The controversy stemmed from remarks Obama made at a private fundraiser in San Francisco on April 6 when he explained his struggles appealing to working-class voters by saying they were frustrated with the loss of jobs under both Republican and Democratic administrations over the last decade, adding: "It's not surprising that they get bitter, they cling to guns or religion or antipathy to people who aren't like them or anti-immigrant sentiment or anti-trade sentiment."
Obama wasn't asked why Democrats have trouble appealing to working-class voters. He was asked to explain his trouble appealing to working-class voters who, rather emphatically, when they vote Democratic, choose Hillary Clinton over Barack Obama, whose support comes, to a large extent, from African Americans (from all economic classes) and better-off white Americans with college degrees. (The question commits the usual fallacy of using a term such as "working class" when what is actually meant is "white working class.") Obama's answer may or may not explain why working-class voters sometimes vote, in a "What's the Matter with Kansas" way against their own economic interests when they vote Republican, rather than Democratic. But his answer is in no way responsive to the question of why working-class voters who do vote Democratic choose Hillary Clinton over him. To the extent that voters are voting on abortion or gays or guns or immigration, they're not voting for Clinton, either.
Maybe he was too eager to get in a swipe at the Clinton administration, in a Ralph-Nader-kind-of-way: there's no difference between the Democratic and Republican administrations. That's how his answer sounded to my ears and, if that's what tripped him up, shame on him.
Maybe he was reluctant to say that working-class Americans can sometimes be racist (although then he'd have to explain why he thinks that they're more racist than sexist and I'm not sure he'd get me to agree with him on that). Fair enough, if he'd said that, even though it has an element of truth, he'd be in hotter water than he is right now. And the explanation that they're sometimes racist because they're sold hating on brown people by corporatists who want them to have an enemy other than the corporatists would have gotten lost in the sound-bites on Hardball. Running as the first genuinely competitive African-American presidential candidate is a marathon race through a field of landmines and acknowledging racism is, in the minds of Fox News anchors and squawking heads, being racist.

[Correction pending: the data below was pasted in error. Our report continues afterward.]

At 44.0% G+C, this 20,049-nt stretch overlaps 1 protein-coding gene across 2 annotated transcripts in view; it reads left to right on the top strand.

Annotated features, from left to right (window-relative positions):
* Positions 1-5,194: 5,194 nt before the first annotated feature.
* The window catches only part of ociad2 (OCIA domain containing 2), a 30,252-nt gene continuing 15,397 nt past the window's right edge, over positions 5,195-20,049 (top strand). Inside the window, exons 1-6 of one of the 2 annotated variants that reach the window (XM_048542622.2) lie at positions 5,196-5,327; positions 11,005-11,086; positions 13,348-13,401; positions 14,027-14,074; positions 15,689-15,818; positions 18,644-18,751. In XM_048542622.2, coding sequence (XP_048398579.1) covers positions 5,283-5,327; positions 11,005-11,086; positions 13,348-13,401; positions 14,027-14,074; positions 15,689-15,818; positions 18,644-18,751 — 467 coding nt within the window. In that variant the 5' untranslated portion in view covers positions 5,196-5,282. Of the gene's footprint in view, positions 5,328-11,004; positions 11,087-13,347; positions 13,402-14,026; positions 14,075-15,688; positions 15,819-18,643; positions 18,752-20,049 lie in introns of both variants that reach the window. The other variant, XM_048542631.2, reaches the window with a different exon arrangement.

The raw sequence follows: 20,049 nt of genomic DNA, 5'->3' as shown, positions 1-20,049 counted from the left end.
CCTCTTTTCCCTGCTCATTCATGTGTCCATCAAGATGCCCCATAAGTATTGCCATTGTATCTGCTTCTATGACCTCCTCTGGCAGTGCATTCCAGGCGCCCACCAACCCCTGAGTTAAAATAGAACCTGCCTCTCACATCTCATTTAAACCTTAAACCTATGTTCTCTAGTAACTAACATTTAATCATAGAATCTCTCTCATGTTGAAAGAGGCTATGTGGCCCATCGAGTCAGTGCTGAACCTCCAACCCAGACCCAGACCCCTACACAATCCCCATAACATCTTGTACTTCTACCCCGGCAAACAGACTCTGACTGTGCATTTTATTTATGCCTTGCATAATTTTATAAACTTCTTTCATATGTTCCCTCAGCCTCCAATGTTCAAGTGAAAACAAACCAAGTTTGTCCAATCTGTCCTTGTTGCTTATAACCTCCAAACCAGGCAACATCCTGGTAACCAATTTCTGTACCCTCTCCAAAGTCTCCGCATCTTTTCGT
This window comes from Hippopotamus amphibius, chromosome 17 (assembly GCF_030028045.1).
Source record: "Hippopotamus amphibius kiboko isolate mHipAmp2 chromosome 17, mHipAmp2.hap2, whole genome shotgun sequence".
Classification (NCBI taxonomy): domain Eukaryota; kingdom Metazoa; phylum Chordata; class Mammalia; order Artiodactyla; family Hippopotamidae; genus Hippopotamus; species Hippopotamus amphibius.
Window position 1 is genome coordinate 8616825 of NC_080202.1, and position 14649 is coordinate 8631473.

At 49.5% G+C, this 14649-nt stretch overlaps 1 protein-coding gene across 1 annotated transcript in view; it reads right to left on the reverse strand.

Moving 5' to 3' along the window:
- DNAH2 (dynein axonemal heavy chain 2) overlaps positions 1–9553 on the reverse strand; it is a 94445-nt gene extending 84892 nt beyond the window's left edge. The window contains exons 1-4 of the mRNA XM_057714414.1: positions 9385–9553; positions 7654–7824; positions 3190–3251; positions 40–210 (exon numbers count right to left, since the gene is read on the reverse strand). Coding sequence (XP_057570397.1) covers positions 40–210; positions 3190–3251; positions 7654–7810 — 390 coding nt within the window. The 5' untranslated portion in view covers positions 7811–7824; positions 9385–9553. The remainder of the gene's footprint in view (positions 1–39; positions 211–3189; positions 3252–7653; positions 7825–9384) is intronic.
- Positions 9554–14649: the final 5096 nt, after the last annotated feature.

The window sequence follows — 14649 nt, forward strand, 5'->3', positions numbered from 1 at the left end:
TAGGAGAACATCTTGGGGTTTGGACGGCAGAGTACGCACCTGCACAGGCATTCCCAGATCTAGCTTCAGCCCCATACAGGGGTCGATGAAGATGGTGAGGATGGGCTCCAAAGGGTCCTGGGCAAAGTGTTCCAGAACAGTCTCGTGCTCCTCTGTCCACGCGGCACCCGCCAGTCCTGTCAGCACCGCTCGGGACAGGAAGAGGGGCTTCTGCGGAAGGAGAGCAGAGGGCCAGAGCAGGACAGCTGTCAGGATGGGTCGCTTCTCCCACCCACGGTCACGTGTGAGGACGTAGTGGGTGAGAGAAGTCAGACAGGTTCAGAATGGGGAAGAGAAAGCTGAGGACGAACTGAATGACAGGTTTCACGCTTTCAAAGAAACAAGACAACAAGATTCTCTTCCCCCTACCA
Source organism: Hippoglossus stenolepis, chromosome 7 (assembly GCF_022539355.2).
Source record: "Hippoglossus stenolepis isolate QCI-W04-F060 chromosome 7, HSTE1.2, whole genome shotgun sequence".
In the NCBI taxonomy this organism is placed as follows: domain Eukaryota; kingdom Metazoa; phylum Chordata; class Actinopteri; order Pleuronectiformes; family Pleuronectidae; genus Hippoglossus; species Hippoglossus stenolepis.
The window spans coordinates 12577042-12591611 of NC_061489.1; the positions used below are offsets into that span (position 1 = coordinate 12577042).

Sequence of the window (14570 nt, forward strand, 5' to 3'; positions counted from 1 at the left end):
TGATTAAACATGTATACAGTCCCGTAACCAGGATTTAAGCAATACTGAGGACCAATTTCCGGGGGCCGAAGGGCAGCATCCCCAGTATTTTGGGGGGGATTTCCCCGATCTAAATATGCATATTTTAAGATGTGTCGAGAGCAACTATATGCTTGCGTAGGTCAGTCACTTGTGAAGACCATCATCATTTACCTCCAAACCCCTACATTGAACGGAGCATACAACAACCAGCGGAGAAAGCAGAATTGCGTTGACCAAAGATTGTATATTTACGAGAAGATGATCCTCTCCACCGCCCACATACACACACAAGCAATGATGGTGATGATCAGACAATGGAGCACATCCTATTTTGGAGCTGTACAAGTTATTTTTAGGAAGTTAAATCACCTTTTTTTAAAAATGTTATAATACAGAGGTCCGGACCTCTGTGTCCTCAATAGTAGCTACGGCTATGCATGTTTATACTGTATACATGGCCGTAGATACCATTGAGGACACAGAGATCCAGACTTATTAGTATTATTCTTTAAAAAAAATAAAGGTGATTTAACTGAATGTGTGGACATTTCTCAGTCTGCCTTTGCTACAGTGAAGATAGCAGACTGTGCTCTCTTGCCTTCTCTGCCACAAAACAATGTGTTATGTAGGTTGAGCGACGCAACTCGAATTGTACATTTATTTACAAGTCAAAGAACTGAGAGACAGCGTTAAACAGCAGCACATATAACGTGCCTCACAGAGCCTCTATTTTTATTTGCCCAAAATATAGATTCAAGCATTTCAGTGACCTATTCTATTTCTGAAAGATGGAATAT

But perhaps he could have used the question to explain what he does intend to do for working class Americans, why he thinks that he can be more successful than his Democratic predecessors, and to begin reaching out to a branch of the Democratic party that, so far, hasn't been overwhelmed by his promises of "change" and praise for Ronald Reagan and Joe Lieberman to the same degree as college students and well-to-do Democrats. Perhaps he could have used the question to show his support among working-class African Americans and explain how he intends to build upon that to begin attracting white working class voters. There were ways to answer that question that didn't involve insulting people.
Hey, remember when we had to select Obama because otherwise the media was going to pick Clinton to death? Remember how Obama was supposed to have this amazing ju jitsu? Yeah. I do.
Susie's blog does a good job of rejecting the premise of the question, but also leaves unanswered why Clinton does so much better with working class voters than does Obama.
I'm a woman, a Witch, a mother, a grandmother, an eco-feminist, a gardener, a reader, a writer, and a priestess of the Great Mother Earth. Hecate appears in the
Homeric Ode to Demeter, which tells of Hades who caught Persophone
"up reluctant on his golden car and bare her away lamenting. . . . But no one, either of the deathless gods or of mortal men, heard her voice, nor yet the olive-trees bearing rich fruit: only tenderhearted Hecate, bright-coiffed, the daughter of Persaeus, heard the girl from her cave . . . ."